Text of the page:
On the other hand, those who suffer, whose hearts grieve, who are in doubt about some deep ethical problem, who are uncertain after which manner a certain act should be done — should remember the words of all the great Teachers: Go into thine own inner chamber and there commune with the god within thyself; for, as Jesus is reported to have said, "I and my Father are one" — that is, each man is one with his own inner god, the essential divinity within him, his link with the Boundless Infinitude. There is a fountain of wisdom within us all, a fountain of love inexhaustible; and the pity of it is that men do not realize this — one of the sublimest truths of human life. They do not know what they have within, and all the teaching of the Sages and Seers of the ages has been: Look within, search within, find truth within, become one with thine own inner god, and be at peace! There is the source of wisdom and love and peace and happiness; and the way to reach this source is beginning with a boundless sympathy for the souls of men.
The one true and only genuine prayer is loving; give love boundless to everything both great and small; feel your essential unity with the stars in their courses; feel at home in the Universe; have a kindly thought and a compassionate feeling for everything that suffers or is in pain or that grieves or that yearns for light and truth. This is the path of discipleship; this is the ideal of the chela-life. Theosophy makes an appeal to the spirit within man himself, and if this idea is understood and developed within one, then in a little while light comes, peace comes, happiness comes, and great quiet. No longer do pain and sorrow exist in such a man or woman.
The key is self-forgetfulness! Remember that the very heart of Nature is harmony, which means love; for love and harmony are one, being two sides of the same thing. Wisdom is but another name for the same thing, for love is wise: it is wisdom and clairvoyance; and wisdom is always harmonious. Actually, love and wisdom and peace and harmony are really words for the same inexpressible Mystery which men in their ignorance call God. When we begin to delineate it and define it, we endow the Divine with our merely human figments of thought, imperfect, limited, because we are imperfect; and therefore it is that we Theosophists always speak of this wondrous, ineffable Mystery by the one word THAT. This is infinitely more reverential than to begin to label the Divine or to ticket it or to qualify it with the imperfect attributes of our human existence.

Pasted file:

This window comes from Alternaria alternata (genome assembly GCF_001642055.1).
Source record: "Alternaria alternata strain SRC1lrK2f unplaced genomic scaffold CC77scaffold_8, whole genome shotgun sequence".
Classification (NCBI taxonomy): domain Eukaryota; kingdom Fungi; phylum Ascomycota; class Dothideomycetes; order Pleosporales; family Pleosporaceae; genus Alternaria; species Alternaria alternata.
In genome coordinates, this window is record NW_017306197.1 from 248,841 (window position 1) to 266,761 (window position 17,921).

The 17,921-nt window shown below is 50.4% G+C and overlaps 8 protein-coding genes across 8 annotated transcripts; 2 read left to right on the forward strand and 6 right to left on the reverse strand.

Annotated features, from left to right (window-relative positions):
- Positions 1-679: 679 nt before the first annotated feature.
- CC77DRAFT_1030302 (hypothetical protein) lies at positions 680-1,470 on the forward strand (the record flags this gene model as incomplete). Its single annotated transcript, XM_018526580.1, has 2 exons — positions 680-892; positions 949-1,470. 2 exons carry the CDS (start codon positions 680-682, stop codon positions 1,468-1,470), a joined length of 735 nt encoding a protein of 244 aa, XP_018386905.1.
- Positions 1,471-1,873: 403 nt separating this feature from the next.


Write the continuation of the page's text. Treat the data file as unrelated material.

All petitionary prayer is, in the last analysis, selfish. Take two armies on a battle-field, for instance. Each one prays that it may be victorious and the enemy be vanquished. Whose prayer is your God going to grant? I repeat again: all petitionary prayer is selfish. A man may ask for guidance; but even this is for himself alone. It is a nobler prayer, I admit, than if he were to ask for an increase in his wealth, or something of that sort; but nevertheless he is asking for something which in his imperfect judgment he thinks to be the best thing for him. But you can yourselves change the course of your own lives, because you are a part of Nature, you are an integral part of the Universe, and therefore a part of that very heart of compassion, although as yet very imperfect and feeble expressions of It.
Even if you pray for another's good fortune — how about the moral aspect of this? Don't you realize that you have no right deliberately to influence, or to try to influence, the evolutionary growth or development of a brother or of an entity inferior to you, unless it be strictly in accordance with Nature's inner laws, which are non-interference with others, except in loving and in compassion and in impersonal helping? Do you think you could have a right to influence a rose, for instance, to change its color from red to blue? If so, then, following along the same line, you would have a right to influence some human being's destiny, and to try to change him from a bad man to a good man or from a good man to a bad man. No, we Theosophists say No, because, suppose that you were successful in changing a bad man into a good one, and did so by your own power, you would leave him still weak and imperfect and you would thus deprive him of the opportunity of gaining strength for himself, which is the only genuine strength and the only way by which he can grow. It is in Nature's law for him to learn his own lessons, to evolve himself, to strive himself for strength, for light, for growth. Interference in the affairs of another is unwarrantable, and the very gods in their majestic courses cannot and will not interfere with the evolutionary growth of men by listening to their feeble petitionary prayer.